A 14-year-old boy who was standing on a sidewalk in south Denver as a car careened in his direction is dead. Denver media have been full of news about this tragedy, as it involved a soon-to-be-eighth grader who got mowed down by an 81-year-old driver who clearly did not need to be at the wheel of a moving vehicle.
The tragedy, which happened on July 13, involved a woman with some standing in the community -- since she had been in a hit-and-run a few months before. Not only are locals discussing the boy’s untimely death, but they’re also asking when it’s time to get many elderly drivers off the road.
His funeral was Saturday. Now, this wasn’t just any funeral. It was a Mass for a 14-year-old that lots of people attended. With all the local interest in this story, you’d hope the Denver Post would send someone to cover the funeral who has a clue about religion reporting. Alas, that's not what happened with this story. It starts OK:
On the day that relatives left the hospital for the last time after 14-year-old Cole Sukle died, the sky opened up and family members were suddenly pelted by lots and lots of white pellets. It was hail, said Sherri Potter, the boy’s aunt.
But the turbulent weather made Potter smile, remembering floors littered with white pellets after Cole would play with family using air-soft guns that shot soft, white pellets. It was one of Cole’s favorite games, she said.
“I thought later that maybe my playful dad and my nephew Donnie who went to heaven ahead of Cole were welcoming him, with a crazy game of air-soft,” Potter said. “I’m going to always think of Cole and smile every time I see a hail.”
Cole died after he and his friend got hit by a car as they stood along Yale Way in southeast Denver.
But when we get to the service, problems arise.
Hundreds gathered Saturday morning at Most Precious Blood Catholic Church, 2250 S. Harrison St. in southeast Denver to pray and remember Cole. Firefighters who were with Cole on the day of the crash attended the mass.
The priest relaxed some of the rituals to welcome and acknowledge the many who attended but might not be Catholic. In his sermon, he asked people to think of religion as not founded in God, but in relationships with the people who make them believe in a higher power. In thinking about it that way, he said, it is natural to feel lost after one person is missing -- especially someone like Cole, who had a way of befriending and helping so many people, he said.
Is there any competent editor working the Saturday shift at the Denver Post?
First, who is “the priest?” Does he have a name? The church’s website shows two on staff. And what is meant by “relaxed some of the rituals?” Is the newspaper implying that non-Catholics were allowed to receive Communion in the Mass (with an upper-case "M," by the way)? Maybe certain prayers were left out?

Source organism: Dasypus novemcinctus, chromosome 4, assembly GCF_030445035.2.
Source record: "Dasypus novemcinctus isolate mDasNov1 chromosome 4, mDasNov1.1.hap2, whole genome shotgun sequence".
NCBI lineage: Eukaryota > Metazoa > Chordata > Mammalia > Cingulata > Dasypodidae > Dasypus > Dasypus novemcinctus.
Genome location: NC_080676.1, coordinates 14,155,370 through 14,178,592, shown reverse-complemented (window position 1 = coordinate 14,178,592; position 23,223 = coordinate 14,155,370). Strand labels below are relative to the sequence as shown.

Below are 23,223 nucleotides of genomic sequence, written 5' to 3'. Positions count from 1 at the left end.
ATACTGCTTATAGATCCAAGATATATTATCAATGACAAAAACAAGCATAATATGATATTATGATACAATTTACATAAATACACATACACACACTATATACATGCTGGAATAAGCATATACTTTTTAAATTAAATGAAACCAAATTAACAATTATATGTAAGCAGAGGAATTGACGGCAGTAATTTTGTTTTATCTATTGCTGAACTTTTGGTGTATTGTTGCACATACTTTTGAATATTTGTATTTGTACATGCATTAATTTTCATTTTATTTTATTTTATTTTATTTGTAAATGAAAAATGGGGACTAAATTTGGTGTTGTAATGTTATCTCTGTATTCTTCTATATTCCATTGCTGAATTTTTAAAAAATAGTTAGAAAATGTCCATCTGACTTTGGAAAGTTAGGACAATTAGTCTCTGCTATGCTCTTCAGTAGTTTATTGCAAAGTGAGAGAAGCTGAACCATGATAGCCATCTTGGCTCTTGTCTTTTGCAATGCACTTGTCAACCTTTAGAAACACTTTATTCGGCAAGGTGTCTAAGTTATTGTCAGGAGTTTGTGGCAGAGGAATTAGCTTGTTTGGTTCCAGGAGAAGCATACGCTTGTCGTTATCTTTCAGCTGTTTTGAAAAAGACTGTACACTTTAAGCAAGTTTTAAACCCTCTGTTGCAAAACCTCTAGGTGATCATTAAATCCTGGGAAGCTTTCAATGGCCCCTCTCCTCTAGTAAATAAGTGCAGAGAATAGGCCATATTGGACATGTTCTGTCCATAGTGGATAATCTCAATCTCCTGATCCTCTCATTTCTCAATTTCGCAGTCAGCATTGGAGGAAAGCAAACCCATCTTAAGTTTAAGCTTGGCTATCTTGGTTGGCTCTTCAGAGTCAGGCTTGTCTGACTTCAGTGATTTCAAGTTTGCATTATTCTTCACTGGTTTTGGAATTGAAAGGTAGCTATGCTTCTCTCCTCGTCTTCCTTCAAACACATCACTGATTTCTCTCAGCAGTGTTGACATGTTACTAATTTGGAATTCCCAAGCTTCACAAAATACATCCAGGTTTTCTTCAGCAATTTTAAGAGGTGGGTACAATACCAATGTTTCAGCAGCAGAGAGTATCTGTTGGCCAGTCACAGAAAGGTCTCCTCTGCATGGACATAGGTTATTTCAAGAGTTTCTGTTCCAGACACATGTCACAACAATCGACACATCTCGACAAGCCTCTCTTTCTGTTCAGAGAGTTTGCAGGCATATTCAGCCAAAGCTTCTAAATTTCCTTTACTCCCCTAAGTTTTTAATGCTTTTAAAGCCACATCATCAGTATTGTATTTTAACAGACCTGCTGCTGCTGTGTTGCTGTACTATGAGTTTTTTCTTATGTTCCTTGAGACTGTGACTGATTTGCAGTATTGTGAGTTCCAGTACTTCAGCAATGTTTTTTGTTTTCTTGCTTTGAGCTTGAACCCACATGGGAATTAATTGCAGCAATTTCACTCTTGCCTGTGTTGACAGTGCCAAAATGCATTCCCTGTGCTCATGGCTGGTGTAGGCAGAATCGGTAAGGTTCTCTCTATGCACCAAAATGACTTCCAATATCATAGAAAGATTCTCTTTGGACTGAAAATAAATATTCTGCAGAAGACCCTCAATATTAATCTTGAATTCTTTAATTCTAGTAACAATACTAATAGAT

In the sentence about religions “as not founded in God but in relationships with people,” what does that mean? Even if you're a liberal cleric, that paraphrased sentence is pretty out there, theologically speaking. Would any minister with a brain choose a public funeral as a place to digress on religion not really being about God?
Then there’s the little things, like “he said” showing up twice in the last sentence and then, later in the article, “Mass” is not capitalized, which is a big no-no in the world of Associated Press style. It’s one thing when the reporter is clueless. It’s another when her editor allows a sloppy piece to go in the newspaper.
One wonders if this is par for the course at this paper. It’s been awhile since the Denver Post has covered faith issues adequately. These days, the newspaper seems to go out of its way to ignore it. There are nine topic tabs atop the paper’s web site and most of them have multiple subtopics, ranging from airlines and marijuana to comics and reverb music as pull-downs. There’s nothing that alludes to religion/belief/faith or anything close other than “Hark,” an occasional religion blog written by non-staff writers.
The Post wrote in 2013 that Colorado is becoming less religious, but even if one accepts their low estimate, one-third of the populace is still a healthy demographic chunk that at least deserves regular coverage. For every place that is as pagan as Boulder (a great topic to cover), there’s Greeley or Colorado Springs.
A glance at the staff listings shows a small staff that’s been decimated by recent layoffs. Their longtime editor resigned this spring, right before his replacements announced reporters will be expected to produce two stories a day, aka assembly line journalism. So I realize that the remaining reporters are way overworked and I’m not anxious to kick someone when they are down.
Still, a death is a death, a Catholic funeral Mass is a Catholic funeral Mass, and if you’re going to cover it, do it right.